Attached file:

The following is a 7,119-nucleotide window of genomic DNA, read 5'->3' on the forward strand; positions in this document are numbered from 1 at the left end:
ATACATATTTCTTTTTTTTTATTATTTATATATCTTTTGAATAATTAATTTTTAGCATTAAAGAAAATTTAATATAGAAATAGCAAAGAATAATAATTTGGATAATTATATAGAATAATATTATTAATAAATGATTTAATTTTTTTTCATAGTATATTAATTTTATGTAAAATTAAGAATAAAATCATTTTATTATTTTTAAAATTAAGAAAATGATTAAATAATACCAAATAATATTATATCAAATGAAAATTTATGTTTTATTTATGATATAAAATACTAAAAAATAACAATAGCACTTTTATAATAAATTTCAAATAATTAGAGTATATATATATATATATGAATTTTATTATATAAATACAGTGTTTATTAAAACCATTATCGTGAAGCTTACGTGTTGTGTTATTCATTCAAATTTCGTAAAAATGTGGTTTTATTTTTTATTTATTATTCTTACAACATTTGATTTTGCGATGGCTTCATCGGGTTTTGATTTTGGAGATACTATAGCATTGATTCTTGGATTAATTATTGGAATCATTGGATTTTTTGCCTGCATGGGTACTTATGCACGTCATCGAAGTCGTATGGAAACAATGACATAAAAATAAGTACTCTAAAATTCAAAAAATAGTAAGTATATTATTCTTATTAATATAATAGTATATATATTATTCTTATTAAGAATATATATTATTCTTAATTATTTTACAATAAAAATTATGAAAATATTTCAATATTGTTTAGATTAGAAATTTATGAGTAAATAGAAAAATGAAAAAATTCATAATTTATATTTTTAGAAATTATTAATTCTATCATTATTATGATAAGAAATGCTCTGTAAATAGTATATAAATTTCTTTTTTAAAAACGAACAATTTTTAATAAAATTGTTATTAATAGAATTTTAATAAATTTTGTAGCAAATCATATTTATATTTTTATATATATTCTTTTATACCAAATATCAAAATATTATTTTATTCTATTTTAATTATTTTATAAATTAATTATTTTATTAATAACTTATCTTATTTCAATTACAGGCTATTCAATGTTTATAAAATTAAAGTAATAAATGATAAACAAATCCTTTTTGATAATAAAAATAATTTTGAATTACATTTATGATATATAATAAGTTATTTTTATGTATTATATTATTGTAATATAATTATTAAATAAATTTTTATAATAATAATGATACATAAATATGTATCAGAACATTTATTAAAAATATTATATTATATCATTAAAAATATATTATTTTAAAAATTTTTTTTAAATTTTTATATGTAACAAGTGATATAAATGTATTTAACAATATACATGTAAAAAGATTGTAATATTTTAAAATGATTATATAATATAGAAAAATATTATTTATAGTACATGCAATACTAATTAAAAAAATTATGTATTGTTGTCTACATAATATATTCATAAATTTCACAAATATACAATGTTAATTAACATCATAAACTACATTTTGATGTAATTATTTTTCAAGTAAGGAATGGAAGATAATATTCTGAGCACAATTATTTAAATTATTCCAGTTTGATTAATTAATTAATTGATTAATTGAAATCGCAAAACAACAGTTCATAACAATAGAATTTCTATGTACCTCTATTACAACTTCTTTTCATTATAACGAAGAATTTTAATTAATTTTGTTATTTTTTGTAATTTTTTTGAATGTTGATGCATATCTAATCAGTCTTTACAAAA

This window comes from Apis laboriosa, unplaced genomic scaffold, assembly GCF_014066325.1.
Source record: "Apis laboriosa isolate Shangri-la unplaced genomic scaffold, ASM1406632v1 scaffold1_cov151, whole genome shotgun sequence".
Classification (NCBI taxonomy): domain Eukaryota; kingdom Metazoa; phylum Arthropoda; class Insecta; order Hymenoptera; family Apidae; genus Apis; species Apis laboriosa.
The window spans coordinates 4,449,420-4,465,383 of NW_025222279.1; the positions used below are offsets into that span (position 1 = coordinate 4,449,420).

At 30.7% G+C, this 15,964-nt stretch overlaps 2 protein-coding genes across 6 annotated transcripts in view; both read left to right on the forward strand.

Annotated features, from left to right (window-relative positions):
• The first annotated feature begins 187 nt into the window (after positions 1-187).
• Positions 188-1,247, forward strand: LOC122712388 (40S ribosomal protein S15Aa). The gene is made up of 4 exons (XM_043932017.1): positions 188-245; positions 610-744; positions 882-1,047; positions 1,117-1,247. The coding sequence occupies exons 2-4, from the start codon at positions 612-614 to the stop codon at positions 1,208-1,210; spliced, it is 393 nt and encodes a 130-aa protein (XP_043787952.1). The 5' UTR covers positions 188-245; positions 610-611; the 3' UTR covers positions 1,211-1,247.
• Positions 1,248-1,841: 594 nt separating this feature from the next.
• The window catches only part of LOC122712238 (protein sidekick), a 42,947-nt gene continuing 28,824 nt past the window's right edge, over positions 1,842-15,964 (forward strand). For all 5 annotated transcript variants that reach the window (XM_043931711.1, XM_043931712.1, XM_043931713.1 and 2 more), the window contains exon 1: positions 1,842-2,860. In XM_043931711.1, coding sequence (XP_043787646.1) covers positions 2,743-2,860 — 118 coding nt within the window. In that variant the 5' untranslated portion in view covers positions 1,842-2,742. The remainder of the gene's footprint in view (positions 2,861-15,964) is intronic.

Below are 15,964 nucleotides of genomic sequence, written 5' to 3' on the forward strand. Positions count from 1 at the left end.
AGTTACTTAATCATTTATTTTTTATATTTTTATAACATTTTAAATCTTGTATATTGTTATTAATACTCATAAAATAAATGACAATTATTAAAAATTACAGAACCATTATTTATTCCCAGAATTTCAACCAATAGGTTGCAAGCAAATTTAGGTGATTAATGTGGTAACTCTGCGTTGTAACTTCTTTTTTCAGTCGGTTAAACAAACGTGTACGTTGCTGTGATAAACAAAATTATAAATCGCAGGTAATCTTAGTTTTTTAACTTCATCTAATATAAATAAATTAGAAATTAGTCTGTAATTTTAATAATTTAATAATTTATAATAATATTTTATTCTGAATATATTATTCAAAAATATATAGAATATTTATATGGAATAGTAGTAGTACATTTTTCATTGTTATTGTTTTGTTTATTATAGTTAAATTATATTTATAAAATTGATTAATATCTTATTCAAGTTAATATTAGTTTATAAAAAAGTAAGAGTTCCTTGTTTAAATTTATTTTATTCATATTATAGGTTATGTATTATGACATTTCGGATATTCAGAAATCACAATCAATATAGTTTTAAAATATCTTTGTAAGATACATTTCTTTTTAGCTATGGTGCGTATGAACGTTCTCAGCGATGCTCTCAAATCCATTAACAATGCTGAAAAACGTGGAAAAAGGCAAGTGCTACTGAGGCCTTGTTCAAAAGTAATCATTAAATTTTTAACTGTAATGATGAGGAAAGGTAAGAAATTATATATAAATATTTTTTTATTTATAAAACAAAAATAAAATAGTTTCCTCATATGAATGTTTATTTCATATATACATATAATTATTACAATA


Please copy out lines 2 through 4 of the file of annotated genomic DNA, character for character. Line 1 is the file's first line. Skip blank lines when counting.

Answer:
ATACATATTTCTTTTTTTTTATTATTTATATATCTTTTGAATAATTAATTTTTAGCATTAAAGAAAATTTAATATAGAAATAGCAAAGAATAATAATTTGGATAATTATATAGAATAATATTATTAATAAATGATTTAATTTTTTTTCATAGTATATTAATTTTATGTAAAATTAAGAATAAAATCATTTTATTATTTTTAAAATTAAGAAAATGATTAAATAATACCAAATAATATTATATCAAATGAAAATTTATGTTTTATTTATGATATAAAATACTAAAAAATAACAATAGCACTTTTATAATAAATTTCAAATAATTAGAGTATATATATATATATATGAATTTTATTATATAAATACAGTGTTTATTAAAACCATTATCGTGAAGCTTACGTGTTGTGTTATTCATTCAAATTTCGTAAAAATGTGGTTTTATTTTTTATTTATTATTCTTACAACATTTGATTTTGCGATGGCTTCATCGGGTTTTGATTTTGGAGATACTATAGCATTGATTCTTGGATTAATTATTGGAATCATTGGATTTTTTGCCTGCATGGGTACTTATGCACGTCATCGAAGTCGTATGGAAACAATGACATAAAAATAAGTACTCTAAAATTCAAAAAATAGTAAGTATATTATTCTTATTAATATAATAGTATATATATTATTCTTATTAAGAATATATATTATTCTTAATTATTTTACAATAAAAATTATGAAAATATTTCAATATTGTTTAGATTAGAAATTTATGAGTAAATAGAAAAATGAAAAAATTCATAATTTATATTTTTAGAAATTATTAATTCTATCATTATTATGATAAGAAATGCTCTGTAAATAGTATATAAATTTCTTTTTTAAAAACGAACAATTTTTAATAAAATTGTTATTAATAGAATTTTAATAAATTTTGTAGCAAATCATATTTATATTTTTATATATATTCTTTTATACCAAATATCAAAATATTATTTTATTCTATTTTAATTATTTTATAAATTAATTATTTTATTAATAACTTATCTTATTTCAATTACAGGCTATTCAATGTTTATAAAATTAAAGTAATAAATGATAAACAAATCCTTTTTGATAATAAAAATAATTTTGAATTACATTTATGATATATAATAAGTTATTTTTATGTATTATATTATTGTAATATAATTATTAAATAAATTTTTATAATAATAATGATACATAAATATGTATCAGAACATTTATTAAAAATATTATATTATATCATTAAAAATATATTATTTTAAAAATTTTTTTTAAATTTTTATATGTAACAAGTGATATAAATGTATTTAACAATATACATGTAAAAAGATTGTAATATTTTAAAATGATTATATAATATAGAAAAATATTATTTATAGTACATGCAATACTAATTAAAAAAATTATGTATTGTTGTCTACATAATATATTCATAAATTTCACAAATATACAATGTTAATTAACATCATAAACTACATTTTGATGTAATTATTTTTCAAGTAAGGAATGGAAGATAATATTCTGAGCACAATTATTTAAATTATTCCAGTTTGATTAATTAATTAATTGATTAATTGAAATCGCAAAACAACAGTTCATAACAATAGAATTTCTATGTACCTCTATTACAACTTCTTTTCATTATAACGAAGAATTTTAATTAATTTTGTTATTTTTTGTAATTTTTTTGAATGTTGATGCATATCTAATCAGTCTTTACAAAA

This window comes from Apis laboriosa, unplaced genomic scaffold, assembly GCF_014066325.1.
Source record: "Apis laboriosa isolate Shangri-la unplaced genomic scaffold, ASM1406632v1 scaffold1_cov151, whole genome shotgun sequence".